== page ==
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"Let's bitch about Southern/Confederate History!" NSFW warning

Discussion in 'General Discussion' started by KittyKatSpanker, Aug 21, 2017.

  1. For every single black man hanged one statue has to come down:
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  2. The Internet Member

    But you know what Johnny will say. He will say that the Sons of the Confederate Veterans is not about lynchings. It's about preserving historic markers like the civil war memorials. Why do you want to destroy history you damn bigoted liberal?

    You need a better argument, KKS. Because a memorial all by itself really isn't a threat to anyone. It's just an old sculpture.

    The argument I'm trying to make is this:

    1. The rash of Confederate memorials were erected as part of an effort to hoodwink the public about civil war history.
    2. A false civil war narrative has been used and is being used to normalize the idea that armed rebellion against the US government is a legitimate form of political action. Also white supremacy is perfectly reasonable.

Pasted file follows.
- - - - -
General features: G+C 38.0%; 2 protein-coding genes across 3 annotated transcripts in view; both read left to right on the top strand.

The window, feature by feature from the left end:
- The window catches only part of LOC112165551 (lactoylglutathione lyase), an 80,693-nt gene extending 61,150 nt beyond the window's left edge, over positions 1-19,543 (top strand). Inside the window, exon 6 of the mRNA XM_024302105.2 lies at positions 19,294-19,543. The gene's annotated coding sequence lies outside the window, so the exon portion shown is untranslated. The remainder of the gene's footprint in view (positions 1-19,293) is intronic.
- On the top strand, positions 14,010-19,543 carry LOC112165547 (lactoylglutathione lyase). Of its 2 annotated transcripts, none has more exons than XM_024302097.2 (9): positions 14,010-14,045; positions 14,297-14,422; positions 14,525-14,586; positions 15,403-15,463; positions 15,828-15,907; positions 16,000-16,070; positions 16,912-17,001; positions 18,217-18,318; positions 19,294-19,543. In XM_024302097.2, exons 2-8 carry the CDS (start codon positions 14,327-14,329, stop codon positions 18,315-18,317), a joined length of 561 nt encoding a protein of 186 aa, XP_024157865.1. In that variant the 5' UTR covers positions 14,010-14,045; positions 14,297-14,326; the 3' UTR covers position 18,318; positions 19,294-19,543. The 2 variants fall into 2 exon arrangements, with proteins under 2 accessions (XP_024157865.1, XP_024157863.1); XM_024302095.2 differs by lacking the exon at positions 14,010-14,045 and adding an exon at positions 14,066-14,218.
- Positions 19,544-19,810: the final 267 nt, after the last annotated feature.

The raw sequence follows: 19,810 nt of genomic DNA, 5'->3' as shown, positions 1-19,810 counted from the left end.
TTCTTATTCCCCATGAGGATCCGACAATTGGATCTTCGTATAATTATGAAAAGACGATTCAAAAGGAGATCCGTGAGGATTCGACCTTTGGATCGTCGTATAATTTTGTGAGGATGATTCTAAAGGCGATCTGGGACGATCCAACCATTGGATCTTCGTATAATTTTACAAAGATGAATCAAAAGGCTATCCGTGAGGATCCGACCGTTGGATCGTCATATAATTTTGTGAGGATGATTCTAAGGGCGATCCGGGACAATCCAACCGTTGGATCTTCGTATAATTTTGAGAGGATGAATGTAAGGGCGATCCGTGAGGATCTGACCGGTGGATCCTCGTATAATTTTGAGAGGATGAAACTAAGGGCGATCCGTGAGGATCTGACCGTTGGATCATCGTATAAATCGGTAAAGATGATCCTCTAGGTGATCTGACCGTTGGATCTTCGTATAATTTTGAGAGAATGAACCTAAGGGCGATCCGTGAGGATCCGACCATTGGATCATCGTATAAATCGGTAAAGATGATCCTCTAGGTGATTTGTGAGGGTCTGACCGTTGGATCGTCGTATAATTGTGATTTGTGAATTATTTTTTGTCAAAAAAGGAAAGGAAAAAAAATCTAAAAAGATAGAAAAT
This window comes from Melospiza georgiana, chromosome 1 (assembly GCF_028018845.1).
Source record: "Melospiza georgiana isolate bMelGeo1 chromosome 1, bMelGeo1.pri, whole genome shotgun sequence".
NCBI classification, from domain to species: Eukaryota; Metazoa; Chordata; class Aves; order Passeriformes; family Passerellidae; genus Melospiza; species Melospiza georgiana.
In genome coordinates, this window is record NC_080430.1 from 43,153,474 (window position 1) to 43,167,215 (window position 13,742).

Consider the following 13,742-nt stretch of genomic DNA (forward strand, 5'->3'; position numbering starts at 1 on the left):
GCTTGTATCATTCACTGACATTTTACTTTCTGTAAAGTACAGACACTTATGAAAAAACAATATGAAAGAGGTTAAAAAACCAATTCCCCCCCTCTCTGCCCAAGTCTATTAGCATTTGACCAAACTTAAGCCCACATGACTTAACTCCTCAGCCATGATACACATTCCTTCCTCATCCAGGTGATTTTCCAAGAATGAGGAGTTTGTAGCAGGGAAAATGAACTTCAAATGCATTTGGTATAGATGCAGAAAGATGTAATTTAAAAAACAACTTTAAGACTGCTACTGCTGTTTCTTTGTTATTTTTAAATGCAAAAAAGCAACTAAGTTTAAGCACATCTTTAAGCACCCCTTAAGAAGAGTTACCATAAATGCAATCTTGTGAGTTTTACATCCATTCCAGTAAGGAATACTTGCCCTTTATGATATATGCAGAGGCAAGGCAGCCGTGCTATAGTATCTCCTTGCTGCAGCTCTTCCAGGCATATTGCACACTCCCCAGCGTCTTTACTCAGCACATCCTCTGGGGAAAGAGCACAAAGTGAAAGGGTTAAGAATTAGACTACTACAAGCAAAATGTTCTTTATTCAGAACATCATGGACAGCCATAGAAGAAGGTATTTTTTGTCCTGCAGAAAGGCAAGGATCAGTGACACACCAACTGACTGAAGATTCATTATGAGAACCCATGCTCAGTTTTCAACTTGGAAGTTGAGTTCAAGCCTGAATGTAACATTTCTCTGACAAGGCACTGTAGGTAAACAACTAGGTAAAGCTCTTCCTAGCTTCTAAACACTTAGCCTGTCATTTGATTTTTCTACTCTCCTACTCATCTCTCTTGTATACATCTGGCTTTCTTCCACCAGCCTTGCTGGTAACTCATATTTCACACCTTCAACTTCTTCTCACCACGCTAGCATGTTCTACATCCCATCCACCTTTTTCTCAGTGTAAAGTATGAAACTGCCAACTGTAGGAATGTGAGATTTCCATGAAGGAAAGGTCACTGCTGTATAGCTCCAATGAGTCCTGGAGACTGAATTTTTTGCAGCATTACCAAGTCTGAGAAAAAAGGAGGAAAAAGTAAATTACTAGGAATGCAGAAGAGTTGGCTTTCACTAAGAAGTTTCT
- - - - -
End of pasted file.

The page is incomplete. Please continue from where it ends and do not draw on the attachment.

3. The US has always had extremists at the margins of our political life but now those extremist voices are suddenly in the mainstream.
    4. We must actively oppose the extremists with facts and rational argument. That means possibly removing or adding context to signifiers of false civil war narratives in our public places.
  3. The Internet Member

    I've been struggling to explain why "preserving the Union" was such an imperative for many educated Americans in the 1800s. Yesterday I stumbled on a comment that makes the point pretty well:
    BRB, fetching the Gettysburg Address. First let's put ourselves in the shoes of people acutely aware of the fragility of the "American experiment." Maybe goosebumps? I dunno. We shall see.